While living in Washington, Dodie wrote two children’s books, dedicated to her grandchildren, as well as poetry, and a memoir. She once wrote, “I love the kids and hope, in some small way, I was able to help guide them, along their way / To help them see that they have worth, cause that’s why God put them here on earth.”
Dodie’s family includes her husband William “Duke” Sparks; her children Stephanie Clarke, William “Jeff” Sparks, and Chris Sparks; Her grandchildren Brent Clarke, Christie Clarke, Jonathon Sparks, Matt Clarke, Svea Sparks, Lily Sparks, and Olivia Sparks; And her great grandchildren William “Will” Sparks, Emmet Sparks, Jaxon Sparks, and Carson Clarke.
Dodie, you will never be lost to us. You will always live in our hearts.
Addie passed away peacefully on March 13, 2020.
This past August 16th was her birthday and her boys, Erik (Son), Jarod, and Owen (Grandsons) had a private ceremony for Addie at The Tressel on The Dungeness River. This is the same place as the memorial ceremony held for her husband (Bud) nine years earlier.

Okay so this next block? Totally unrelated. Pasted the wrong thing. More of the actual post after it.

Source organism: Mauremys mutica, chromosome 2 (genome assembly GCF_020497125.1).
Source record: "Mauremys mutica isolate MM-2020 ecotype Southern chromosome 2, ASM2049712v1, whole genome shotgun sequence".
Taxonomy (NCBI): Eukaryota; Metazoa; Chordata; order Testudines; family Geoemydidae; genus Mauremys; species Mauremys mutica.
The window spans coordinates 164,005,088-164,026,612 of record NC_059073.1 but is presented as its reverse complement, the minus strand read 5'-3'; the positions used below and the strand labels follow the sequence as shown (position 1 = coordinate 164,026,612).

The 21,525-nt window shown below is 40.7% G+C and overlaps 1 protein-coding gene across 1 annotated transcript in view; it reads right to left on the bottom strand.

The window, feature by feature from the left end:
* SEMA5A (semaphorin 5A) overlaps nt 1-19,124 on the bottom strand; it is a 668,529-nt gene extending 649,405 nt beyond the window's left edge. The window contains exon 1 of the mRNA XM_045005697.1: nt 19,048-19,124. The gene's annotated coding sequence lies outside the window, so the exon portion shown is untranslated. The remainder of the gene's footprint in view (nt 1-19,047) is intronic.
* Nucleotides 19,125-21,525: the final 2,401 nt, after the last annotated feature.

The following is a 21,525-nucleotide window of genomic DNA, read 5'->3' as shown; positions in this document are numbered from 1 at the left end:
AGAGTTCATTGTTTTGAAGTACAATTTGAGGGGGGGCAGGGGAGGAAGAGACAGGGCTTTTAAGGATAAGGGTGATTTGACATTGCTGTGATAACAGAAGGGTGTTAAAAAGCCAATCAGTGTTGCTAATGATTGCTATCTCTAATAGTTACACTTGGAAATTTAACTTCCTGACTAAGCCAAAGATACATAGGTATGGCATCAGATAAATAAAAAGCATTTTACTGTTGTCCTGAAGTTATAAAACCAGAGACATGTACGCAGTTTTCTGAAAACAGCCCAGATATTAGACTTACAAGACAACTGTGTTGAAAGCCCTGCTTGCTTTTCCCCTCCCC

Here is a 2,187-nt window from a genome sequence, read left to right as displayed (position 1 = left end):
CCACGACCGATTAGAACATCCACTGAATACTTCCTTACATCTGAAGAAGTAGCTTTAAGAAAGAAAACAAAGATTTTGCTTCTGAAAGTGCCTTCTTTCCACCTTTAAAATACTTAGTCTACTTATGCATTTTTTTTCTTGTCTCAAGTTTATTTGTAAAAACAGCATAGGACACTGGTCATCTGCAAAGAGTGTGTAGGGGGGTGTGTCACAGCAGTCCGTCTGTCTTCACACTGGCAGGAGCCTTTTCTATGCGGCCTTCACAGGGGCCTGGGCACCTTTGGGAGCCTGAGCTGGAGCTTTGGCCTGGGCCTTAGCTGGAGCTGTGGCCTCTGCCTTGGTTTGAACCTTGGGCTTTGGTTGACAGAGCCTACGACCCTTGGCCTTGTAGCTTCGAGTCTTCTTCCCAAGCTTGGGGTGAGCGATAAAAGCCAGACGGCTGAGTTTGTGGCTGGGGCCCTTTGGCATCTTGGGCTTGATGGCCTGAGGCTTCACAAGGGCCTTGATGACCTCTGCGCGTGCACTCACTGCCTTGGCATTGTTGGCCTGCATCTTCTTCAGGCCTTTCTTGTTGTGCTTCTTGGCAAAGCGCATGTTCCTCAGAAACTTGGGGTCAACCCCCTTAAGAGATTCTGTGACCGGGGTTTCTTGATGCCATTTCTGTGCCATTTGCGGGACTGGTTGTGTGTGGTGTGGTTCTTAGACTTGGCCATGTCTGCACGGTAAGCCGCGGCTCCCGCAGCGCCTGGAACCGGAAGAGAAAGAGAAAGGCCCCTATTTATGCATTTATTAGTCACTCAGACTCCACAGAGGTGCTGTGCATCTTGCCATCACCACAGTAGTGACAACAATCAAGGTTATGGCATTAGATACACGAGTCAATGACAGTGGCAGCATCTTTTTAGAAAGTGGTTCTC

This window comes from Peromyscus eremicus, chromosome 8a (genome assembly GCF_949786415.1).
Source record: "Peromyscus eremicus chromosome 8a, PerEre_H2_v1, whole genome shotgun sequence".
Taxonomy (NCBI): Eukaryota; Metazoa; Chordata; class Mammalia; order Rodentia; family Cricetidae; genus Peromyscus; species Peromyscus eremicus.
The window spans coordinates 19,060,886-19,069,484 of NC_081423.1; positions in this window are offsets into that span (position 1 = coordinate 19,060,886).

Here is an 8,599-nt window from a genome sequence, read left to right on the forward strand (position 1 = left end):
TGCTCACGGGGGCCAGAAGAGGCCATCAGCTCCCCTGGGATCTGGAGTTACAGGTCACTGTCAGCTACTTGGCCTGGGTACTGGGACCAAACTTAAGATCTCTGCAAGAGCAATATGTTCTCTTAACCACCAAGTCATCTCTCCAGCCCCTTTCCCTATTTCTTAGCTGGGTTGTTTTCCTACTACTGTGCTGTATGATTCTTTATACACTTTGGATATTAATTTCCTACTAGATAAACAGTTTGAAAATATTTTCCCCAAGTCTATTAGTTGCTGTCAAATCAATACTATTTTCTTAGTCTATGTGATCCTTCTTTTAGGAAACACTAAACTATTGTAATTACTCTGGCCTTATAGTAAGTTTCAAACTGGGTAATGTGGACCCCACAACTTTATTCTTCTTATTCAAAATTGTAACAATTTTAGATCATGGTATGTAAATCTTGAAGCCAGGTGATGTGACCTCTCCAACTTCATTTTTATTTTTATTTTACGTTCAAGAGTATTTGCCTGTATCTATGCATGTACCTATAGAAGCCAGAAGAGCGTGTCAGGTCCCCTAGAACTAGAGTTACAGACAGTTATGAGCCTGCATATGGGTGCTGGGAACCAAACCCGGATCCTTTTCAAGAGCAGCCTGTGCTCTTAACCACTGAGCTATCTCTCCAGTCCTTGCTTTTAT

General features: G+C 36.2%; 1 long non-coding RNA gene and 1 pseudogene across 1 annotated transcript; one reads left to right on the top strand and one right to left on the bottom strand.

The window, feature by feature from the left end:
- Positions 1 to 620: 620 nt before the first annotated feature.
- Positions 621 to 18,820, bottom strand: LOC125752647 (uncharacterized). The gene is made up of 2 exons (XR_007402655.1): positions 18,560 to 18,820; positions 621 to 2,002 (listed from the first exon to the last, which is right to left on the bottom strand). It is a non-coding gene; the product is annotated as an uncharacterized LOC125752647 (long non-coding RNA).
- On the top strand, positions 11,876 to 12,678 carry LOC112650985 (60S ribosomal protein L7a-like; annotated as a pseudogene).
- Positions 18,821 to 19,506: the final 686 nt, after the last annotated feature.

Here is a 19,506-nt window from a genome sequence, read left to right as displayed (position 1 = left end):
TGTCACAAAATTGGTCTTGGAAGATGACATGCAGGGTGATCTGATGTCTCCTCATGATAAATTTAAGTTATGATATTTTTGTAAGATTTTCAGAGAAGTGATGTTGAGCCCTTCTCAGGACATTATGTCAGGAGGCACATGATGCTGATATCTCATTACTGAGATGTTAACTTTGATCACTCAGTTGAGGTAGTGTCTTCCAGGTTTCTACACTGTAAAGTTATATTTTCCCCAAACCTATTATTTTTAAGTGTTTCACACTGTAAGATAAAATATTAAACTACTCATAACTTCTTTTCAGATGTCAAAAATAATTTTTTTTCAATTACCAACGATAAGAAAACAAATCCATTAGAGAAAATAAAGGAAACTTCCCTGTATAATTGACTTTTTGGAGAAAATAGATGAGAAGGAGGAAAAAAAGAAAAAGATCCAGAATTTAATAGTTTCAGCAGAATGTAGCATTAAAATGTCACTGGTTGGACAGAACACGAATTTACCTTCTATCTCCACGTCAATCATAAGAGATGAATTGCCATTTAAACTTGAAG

Addie’s urn was permanently placed at Mt. Angeles Memorial Cemetery in Port Angeles. She is at the top row of the crematory wall along with her parents Roberta and Virgil Bowers and her most favorite aunt, Mildred Falor.
Please feel free to visit her plaque and urn there any time. Any previously scheduled public ceremonies for Addie are cancelled due to Covid-19.
Thank you to all her close friends and neighbors of Sequim, Clallam, Jefferson and Kitsap counties. She loved everyone. She loved Sequim, her son and two grandsons.
Any further correspondence for Addie can be sent to her son, Erik Curtis, P.O. Box 5101, Bremerton, WA 98312.